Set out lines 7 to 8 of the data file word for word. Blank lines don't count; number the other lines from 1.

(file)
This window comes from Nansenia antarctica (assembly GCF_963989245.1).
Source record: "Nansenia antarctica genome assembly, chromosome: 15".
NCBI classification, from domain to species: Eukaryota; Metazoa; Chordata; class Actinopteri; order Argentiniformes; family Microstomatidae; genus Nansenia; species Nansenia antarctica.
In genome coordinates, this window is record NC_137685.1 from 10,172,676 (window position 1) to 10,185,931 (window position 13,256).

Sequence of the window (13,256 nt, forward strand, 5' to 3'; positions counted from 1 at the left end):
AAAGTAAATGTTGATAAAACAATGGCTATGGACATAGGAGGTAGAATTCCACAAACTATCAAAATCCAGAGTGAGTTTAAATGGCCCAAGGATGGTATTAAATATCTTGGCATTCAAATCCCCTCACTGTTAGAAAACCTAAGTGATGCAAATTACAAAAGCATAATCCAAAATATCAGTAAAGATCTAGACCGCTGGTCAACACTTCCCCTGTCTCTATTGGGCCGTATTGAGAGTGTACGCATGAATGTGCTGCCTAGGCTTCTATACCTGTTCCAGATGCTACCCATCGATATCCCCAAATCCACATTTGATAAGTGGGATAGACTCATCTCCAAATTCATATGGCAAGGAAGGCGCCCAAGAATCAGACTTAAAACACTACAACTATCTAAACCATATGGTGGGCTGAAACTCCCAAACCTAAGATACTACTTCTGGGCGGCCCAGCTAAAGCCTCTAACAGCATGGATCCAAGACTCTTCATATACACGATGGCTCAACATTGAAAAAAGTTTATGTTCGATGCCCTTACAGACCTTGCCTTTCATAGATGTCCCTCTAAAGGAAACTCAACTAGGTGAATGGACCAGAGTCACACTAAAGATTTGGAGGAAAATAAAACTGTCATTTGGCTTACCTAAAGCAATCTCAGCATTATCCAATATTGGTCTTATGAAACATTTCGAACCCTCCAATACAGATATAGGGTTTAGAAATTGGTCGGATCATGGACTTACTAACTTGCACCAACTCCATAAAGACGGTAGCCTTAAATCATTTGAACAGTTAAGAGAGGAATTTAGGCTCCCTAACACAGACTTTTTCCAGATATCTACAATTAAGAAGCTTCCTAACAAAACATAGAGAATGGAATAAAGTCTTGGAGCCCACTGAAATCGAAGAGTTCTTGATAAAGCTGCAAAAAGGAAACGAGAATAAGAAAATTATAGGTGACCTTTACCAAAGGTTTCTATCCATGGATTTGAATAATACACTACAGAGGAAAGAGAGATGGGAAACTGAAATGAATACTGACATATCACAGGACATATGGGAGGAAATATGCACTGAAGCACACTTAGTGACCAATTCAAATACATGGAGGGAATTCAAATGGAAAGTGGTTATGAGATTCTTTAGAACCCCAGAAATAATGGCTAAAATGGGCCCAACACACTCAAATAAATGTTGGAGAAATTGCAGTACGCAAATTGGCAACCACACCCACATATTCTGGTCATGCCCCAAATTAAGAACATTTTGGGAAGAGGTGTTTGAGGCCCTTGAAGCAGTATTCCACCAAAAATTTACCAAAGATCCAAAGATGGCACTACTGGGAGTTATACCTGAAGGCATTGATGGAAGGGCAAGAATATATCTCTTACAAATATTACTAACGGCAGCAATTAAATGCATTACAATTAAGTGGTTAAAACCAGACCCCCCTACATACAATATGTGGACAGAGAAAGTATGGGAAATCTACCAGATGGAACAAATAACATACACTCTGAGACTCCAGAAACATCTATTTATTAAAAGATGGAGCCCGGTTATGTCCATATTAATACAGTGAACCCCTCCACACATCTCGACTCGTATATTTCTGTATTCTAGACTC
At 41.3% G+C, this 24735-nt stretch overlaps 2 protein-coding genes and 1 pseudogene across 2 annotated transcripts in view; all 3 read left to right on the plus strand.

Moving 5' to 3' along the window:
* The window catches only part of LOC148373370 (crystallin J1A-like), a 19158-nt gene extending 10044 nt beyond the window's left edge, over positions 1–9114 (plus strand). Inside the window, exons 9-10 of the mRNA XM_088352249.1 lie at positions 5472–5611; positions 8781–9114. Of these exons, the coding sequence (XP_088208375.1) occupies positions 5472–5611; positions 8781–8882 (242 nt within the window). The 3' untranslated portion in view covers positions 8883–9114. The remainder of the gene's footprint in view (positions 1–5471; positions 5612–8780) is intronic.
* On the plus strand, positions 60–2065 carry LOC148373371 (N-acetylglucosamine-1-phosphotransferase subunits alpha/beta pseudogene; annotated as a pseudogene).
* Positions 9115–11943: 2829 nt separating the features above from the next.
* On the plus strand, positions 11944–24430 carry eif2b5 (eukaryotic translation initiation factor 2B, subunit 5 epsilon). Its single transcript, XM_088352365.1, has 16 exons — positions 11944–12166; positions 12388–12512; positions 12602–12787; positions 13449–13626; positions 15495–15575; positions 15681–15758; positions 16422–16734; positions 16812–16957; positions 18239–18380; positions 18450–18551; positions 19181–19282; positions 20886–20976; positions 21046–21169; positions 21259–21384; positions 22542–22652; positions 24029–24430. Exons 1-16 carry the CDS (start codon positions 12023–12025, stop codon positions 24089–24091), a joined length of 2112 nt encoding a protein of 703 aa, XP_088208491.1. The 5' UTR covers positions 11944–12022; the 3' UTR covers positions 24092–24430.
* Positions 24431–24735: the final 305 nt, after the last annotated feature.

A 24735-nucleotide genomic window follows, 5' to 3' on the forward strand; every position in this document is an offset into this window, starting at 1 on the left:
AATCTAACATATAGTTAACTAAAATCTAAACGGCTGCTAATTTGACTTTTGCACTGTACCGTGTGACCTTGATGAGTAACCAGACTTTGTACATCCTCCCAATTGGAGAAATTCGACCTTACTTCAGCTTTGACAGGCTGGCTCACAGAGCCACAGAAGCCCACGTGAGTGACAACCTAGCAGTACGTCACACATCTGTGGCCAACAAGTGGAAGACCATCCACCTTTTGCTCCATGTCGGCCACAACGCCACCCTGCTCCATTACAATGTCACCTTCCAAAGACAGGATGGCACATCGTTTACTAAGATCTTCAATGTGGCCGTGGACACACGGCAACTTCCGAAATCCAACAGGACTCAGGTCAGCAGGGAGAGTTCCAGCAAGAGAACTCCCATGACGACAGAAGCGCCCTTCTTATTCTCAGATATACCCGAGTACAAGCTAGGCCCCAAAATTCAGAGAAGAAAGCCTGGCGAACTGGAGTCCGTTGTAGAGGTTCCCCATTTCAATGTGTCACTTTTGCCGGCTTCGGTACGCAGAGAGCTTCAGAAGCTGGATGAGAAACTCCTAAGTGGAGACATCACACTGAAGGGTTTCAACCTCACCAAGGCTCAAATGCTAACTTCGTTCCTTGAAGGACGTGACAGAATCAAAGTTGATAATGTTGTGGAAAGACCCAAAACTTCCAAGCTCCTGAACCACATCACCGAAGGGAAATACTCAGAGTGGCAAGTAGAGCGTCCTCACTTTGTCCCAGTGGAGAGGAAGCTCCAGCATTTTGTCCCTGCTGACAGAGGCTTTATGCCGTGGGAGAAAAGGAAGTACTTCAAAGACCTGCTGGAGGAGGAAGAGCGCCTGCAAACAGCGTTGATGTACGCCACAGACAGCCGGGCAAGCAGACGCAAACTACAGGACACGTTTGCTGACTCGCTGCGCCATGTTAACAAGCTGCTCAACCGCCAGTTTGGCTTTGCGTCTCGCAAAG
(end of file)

At 41.3% G+C, this 24735-nt stretch overlaps 2 protein-coding genes and 1 pseudogene across 2 annotated transcripts in view; all 3 read left to right on the plus strand.

Moving 5' to 3' along the window: